3. Building corporate culture around governance

The Grant Thornton report shows that participation in building a healthy culture of compliance is still weak throughout corporate UK. Twenty-nine per cent of CEOs now discuss culture in their opening statements, up from 21 per cent. In their report, the FRC concludes that while the chair and non-executive directors are influential, the CEO has the most responsibility for setting and embedding a company’s culture and values. This new Code provides a chance for boards to put in more effort, to provide a boost at creating a healthy culture based on compliance, and the whole organisation will take note.

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4. High-quality board composition and diversity

The movement to improve board composition, making them more diverse in viewpoints, is stagnating, according to Grant Thornton. ”Board composition stays relatively static with a stagnation in gender diversity. While 26 per cent of FTSE 100 board roles are filled by women, 38 FTSE 100 companies have less than 25 per cent female representation on their boards. This includes two FTSE 100 companies with under 10 per cent of board roles held by women and – for the first time in several years – one all-male board.”

Skillset diversity is improving, however. Generally, companies are strengthening their expertise. Forty-five per cent of the FTSE 350 now have directors with expertise in technology/IT, up from 39 per cent, as boards respond to technological disruption and cyber risk. This is matched by an increase in recognition of technology as a significant risk. Still, a large percentage of boards have not made any effort to prepare for cybersecurity threats, nor have they made it possible for board-level supervision of this key risk – despite the fact that boards may be held liable for damages under the new law if preparations are inadequate. Clearly, a boost is needed here for corporate governance compliance, and boards should take this chance to catch up.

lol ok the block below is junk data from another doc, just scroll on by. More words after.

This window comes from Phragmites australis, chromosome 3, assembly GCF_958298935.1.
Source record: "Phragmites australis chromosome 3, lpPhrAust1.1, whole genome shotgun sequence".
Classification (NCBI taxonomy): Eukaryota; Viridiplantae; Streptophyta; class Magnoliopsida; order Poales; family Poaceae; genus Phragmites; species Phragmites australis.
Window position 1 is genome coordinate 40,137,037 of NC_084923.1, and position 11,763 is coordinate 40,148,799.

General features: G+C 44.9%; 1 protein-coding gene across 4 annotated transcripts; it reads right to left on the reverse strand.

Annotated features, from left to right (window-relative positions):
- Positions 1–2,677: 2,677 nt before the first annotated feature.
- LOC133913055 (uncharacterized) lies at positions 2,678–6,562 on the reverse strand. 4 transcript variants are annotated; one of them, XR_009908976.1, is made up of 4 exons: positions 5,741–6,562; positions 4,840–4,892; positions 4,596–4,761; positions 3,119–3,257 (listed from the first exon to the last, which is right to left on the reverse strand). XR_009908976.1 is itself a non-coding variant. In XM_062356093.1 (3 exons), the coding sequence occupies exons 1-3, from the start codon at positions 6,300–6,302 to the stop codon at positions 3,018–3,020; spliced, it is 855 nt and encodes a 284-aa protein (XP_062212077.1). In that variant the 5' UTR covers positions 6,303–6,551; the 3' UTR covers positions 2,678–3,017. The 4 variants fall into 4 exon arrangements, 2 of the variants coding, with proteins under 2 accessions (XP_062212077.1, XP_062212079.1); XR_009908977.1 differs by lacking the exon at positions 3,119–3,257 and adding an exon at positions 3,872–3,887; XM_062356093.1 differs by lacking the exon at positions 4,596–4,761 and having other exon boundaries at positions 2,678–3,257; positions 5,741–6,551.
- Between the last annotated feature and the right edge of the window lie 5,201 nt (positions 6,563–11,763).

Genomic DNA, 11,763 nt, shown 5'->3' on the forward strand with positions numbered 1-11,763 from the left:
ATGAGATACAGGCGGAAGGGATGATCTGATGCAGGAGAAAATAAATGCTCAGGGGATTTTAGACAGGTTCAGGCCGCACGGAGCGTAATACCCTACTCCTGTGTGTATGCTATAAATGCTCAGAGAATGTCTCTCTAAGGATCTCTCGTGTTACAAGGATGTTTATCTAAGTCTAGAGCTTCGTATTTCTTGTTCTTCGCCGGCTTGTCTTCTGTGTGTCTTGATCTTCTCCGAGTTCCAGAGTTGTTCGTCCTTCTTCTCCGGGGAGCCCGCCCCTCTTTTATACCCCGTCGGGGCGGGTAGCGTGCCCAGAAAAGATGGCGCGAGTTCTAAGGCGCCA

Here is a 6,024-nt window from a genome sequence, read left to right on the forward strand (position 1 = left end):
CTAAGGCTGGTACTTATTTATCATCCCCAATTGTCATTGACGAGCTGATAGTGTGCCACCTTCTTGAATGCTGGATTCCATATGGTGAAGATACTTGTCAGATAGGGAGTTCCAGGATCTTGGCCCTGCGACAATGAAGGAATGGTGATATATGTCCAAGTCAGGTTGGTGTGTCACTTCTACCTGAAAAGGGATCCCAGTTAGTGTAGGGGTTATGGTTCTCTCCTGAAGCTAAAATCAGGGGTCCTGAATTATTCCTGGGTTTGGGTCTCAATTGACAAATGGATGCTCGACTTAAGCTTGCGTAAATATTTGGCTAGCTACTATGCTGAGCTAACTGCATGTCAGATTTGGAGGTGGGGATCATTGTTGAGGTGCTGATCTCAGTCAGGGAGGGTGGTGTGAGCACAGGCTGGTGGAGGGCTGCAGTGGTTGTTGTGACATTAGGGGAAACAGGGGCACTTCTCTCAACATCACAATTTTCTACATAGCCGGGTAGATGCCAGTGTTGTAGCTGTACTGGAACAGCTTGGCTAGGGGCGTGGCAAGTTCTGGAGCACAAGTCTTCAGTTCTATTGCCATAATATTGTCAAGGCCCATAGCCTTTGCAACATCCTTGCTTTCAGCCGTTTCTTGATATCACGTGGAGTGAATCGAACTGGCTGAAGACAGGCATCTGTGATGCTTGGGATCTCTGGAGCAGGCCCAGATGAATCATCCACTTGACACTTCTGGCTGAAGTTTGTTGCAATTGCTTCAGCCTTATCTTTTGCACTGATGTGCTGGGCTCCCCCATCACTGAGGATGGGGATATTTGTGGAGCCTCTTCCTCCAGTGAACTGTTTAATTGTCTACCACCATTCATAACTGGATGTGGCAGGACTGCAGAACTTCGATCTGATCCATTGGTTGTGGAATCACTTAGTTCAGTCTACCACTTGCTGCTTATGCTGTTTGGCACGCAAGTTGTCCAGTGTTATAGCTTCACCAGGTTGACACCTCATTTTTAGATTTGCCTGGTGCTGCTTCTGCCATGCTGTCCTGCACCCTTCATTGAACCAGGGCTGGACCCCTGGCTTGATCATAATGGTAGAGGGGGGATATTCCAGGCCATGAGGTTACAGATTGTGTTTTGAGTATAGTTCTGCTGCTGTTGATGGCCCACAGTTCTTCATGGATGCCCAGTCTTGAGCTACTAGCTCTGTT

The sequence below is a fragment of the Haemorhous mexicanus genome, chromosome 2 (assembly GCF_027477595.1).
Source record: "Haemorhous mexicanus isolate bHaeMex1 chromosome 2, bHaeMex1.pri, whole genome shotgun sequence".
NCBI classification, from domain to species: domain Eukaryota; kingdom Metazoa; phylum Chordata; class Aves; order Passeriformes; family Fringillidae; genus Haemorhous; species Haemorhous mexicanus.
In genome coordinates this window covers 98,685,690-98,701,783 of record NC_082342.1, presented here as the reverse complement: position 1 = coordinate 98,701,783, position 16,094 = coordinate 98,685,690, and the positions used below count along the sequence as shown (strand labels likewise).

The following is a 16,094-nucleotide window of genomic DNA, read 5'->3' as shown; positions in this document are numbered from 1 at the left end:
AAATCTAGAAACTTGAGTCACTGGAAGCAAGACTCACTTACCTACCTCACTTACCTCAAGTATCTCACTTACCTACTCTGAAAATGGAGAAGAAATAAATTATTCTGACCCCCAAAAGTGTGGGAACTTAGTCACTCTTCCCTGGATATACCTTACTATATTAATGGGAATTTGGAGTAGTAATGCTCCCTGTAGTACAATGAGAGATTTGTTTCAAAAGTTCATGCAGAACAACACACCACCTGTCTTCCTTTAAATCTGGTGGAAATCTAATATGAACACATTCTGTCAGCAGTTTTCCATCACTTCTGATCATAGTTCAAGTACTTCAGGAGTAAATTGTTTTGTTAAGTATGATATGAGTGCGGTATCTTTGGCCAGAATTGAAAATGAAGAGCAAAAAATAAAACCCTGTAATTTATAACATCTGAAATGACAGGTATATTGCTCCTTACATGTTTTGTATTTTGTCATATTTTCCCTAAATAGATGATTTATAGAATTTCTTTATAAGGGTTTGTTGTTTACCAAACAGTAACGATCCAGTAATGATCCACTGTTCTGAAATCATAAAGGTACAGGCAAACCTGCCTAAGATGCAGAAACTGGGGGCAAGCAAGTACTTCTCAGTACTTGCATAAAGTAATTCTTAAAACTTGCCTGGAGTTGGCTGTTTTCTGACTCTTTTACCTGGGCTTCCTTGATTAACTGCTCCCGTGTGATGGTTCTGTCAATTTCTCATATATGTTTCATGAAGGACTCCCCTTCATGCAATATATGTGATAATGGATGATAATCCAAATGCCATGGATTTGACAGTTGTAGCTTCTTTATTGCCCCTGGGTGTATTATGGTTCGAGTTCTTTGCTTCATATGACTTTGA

Boards will find support for the boost in corporate governance by using a high-quality board portal.

Board Management Software – The Choice Is Diligent Governance Cloud

The Governance Cloud, the only integrated enterprise governance management solution that enables organisations to achieve best-in-class governance, is an ecosystem of software tools that digitises the various activities and tasks for the board of directors. As organisations grow more complex and regulations more stringent, the scope of governance responsibilities evolves. The Governance Cloud allows boards of directors to meet the demands in the boardroom and beyond with the ability to select the products they need that help them perform their best and work within their allotted budgets.

Governance leaders, executives and board directors rely on the industry-leading Diligent platform for the most secure and intuitive solution to board material management and collaboration. Diligent Boards™ is a board portal that electronically stores a board’s agendas, documents, annotations and discussions within a secure board portal.

Company secretaries and board chairs can use the portal to put together board books in minutes. The portal also has designated virtual rooms for committee work. Administrators of the portal can designate permissions for users to access various areas of the portal to avoid unnecessary problems with confidentiality. The “Manage Meetings” feature consolidates board directors’ contacts, calendars and the logistics of meetings. The program is a secure and intuitive solution for managing board materials and facilitating collaboration.